The VAD Foundation in pursuing its Vision and Mission has initiated an aquaculture as one of the community empowerment and livelihood programs in Aweil State and South Sudan as a whole.
What is Aquaculture?
Aquaculture is the farming of aquatic organisms including fish, molluscs, crustaceans and aquatic plants. Farming implies some form of intervention in the rearing process to enhance production, such as regular stocking, feeding, protection from predators, etc. Farming also implies individual or corporate ownership of the stock being cultivated. Particular kinds of aquaculture include fish farming, shrimp farming, oyster farming, mariculture, algaculture (such as seaweed farming), and the cultivation of ornamental fish. Particular methods include aquaponics and integrated multi-trophic aquaculture, both of which integrate fish farming and aquatic plant farming. (Food and Agriculture Organization (FAO))
The VAD Foundation’s Focus in Aquaculture
The VAD Foundation has chosen to focus on fish farming and aquaponics for now based on the need in the local community. The Foundation’s fish farming is primarily for training women, youth and other local farmers who want to venture into fish farming. In addition to training the local fish farmers, the fish farming project also serves as a research center for learning institutions and other partner organizations. The VAD Foundation launched a pilot project by building demonstration fishponds for raining fish. The Foundation currently raise varieties of fish such as tilapia and catfish which are known to do well in climatic conditions such as those found in the local area. As a research center, the VAD Foundation’s fish farming raises other type of fish that have become rear in the region due to over-fishing in the local rivers.
The first pilot demonstration fishponds hold more than 3000 fish but the Foundation plans to expand the project so that it can raise more fish and fingerlings for the local farmers. The Foundation identifys and trains 50 fish farmers and groups annually. On completion of the training, the fish farmers are supported to build their own fishponds and are supplied with fingerlings. They are also given the necessary field support by VAD Foundation until they can manage their fishponds by themselves. Trained fish farmers will also become trainers for other interested fish farmers in the region with the support of the Foundation’s field officers.
Currently there are no fishponds in the region other than the VAD Foundation’s fishponds and therefore the local community only rely on fish from the rivers which are scarce due to the seasonality of the rivers. Fish can only be available during rainy season and shortly after when the rivers are still flowing. The rainy season is generally four to five months depending on what part of the region one comes from in the Bahr-El-Gazal region. Fish farming will improve the supply of fish to the residents throughout the year. Fish is one of the stable foods for the residents of the region.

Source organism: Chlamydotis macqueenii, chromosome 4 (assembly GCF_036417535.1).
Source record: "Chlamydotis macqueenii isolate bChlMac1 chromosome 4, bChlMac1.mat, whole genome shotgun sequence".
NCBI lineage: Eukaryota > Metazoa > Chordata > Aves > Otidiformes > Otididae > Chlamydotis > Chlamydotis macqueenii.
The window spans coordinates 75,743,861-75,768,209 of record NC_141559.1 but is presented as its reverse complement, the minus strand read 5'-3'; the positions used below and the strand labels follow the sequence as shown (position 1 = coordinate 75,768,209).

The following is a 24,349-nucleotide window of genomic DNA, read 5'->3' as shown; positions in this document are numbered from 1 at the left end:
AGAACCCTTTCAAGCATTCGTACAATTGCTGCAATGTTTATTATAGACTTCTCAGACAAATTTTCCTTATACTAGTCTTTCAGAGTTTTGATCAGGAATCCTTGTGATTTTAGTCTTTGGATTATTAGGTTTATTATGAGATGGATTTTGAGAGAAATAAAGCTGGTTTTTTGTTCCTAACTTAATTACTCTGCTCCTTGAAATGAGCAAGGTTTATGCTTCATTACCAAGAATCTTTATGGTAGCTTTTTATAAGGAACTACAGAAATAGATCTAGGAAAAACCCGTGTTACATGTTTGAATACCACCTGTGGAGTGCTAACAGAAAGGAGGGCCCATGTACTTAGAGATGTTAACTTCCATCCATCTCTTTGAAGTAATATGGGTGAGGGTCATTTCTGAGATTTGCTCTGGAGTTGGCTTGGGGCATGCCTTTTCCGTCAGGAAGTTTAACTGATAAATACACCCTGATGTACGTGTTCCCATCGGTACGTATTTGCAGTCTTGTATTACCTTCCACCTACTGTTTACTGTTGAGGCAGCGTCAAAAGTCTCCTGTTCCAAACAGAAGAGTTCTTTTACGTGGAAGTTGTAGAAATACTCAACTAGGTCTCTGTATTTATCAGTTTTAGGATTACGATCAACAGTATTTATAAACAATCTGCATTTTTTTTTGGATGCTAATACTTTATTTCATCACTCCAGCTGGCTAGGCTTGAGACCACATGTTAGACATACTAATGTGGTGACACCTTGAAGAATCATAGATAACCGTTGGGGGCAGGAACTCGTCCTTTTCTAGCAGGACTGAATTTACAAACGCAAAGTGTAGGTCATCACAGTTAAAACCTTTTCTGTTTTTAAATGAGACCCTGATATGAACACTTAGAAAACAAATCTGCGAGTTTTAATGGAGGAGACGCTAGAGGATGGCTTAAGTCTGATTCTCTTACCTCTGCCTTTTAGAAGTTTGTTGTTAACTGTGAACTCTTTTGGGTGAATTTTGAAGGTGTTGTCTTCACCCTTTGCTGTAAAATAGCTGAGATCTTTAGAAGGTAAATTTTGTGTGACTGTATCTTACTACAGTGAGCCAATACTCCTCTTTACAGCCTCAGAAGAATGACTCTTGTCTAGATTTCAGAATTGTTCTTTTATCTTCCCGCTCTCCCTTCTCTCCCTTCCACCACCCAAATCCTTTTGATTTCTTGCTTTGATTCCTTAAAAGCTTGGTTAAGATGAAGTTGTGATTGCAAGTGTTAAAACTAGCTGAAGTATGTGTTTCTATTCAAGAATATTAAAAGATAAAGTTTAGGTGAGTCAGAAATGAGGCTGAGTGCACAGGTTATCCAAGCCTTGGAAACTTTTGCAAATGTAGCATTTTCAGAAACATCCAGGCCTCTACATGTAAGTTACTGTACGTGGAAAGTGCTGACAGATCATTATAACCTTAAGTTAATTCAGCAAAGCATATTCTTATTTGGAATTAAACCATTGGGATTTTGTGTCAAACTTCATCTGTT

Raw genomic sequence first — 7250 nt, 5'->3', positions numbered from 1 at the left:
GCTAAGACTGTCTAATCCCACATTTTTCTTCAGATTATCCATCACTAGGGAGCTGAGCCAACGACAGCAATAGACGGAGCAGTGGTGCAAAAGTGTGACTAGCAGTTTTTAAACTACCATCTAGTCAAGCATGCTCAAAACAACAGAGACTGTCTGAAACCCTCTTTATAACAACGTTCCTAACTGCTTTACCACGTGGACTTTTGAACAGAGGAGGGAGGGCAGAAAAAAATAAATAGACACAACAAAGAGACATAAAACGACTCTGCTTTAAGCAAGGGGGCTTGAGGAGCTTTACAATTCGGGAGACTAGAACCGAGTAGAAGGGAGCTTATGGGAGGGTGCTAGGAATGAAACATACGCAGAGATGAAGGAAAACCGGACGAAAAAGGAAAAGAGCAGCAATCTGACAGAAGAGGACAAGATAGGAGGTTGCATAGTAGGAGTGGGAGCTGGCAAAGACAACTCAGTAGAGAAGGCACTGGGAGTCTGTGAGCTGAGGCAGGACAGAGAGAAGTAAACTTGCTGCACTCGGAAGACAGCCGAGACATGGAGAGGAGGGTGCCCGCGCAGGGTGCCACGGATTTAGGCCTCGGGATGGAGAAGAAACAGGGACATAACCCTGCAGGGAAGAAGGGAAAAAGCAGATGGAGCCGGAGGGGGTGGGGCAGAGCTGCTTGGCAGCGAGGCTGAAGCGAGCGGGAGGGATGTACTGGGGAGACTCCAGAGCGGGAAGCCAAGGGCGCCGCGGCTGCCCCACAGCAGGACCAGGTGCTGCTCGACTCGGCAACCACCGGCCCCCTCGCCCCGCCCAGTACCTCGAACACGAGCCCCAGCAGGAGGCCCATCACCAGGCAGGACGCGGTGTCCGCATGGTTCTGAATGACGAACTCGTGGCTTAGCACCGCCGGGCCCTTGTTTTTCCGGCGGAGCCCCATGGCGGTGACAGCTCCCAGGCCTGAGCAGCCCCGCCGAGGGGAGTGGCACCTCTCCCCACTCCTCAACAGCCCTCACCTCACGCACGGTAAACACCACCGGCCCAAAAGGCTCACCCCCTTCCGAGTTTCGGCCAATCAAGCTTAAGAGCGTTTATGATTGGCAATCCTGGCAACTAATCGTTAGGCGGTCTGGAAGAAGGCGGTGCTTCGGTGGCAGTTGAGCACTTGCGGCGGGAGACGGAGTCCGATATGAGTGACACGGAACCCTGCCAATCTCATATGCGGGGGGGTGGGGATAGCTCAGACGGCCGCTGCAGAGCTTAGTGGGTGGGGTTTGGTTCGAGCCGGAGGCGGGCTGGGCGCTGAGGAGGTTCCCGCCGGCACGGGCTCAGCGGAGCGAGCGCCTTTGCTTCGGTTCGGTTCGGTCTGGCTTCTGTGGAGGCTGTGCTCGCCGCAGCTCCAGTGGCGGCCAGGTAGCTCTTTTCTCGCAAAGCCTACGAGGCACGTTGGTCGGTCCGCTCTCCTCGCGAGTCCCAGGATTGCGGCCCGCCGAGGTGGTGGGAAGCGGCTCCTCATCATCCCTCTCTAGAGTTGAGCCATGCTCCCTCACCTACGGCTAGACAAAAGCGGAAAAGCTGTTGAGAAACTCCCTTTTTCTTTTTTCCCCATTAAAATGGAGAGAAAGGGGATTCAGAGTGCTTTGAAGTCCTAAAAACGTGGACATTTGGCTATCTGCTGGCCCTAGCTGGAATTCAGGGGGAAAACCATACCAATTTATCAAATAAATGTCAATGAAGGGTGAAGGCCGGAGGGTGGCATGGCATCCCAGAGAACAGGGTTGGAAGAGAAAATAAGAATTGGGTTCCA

Benefits of fish farming to the community
Improves the food security in the community. Fish is a good alternative to meat and therefore the local farmers do not have to slaughter their goats and cows for meat.
Improves economic status of the community. Local fish farmers can sell their fish therefore generating good income to supplement their other sources of income. With the additional income from fish, the farmers can support the education of their children.
Improves the nutritional health status of the community. Fish is a great source of several essential nutrients therefore reducing malnutrition among the members of the community.
Raising fish is cheaper and quicker compared to the livestock. Tilapia fish and catfish can take between 4 to 5 months to mature to market size. This will ensure that there is a good supply of fish to many families during dry season.
Note: The initial cost of starting fish farming is higher, but it is important to understand that most of the initial high cost is a one-time investment. This includes drilling a borehole and building a fishpond. These capital cost will be recovered within a short time therefore making fish farming cheaper in the long run.
Fish farming can become self-sustaining after the first year of fish harvest. This is because a farmer can harvest fish from one fishpond at least twice a year and can generate enough income for personal use and to buy new fingerlings and fish feed.
The cost of supporting 50 women in fish farming until they are independent is $200,000.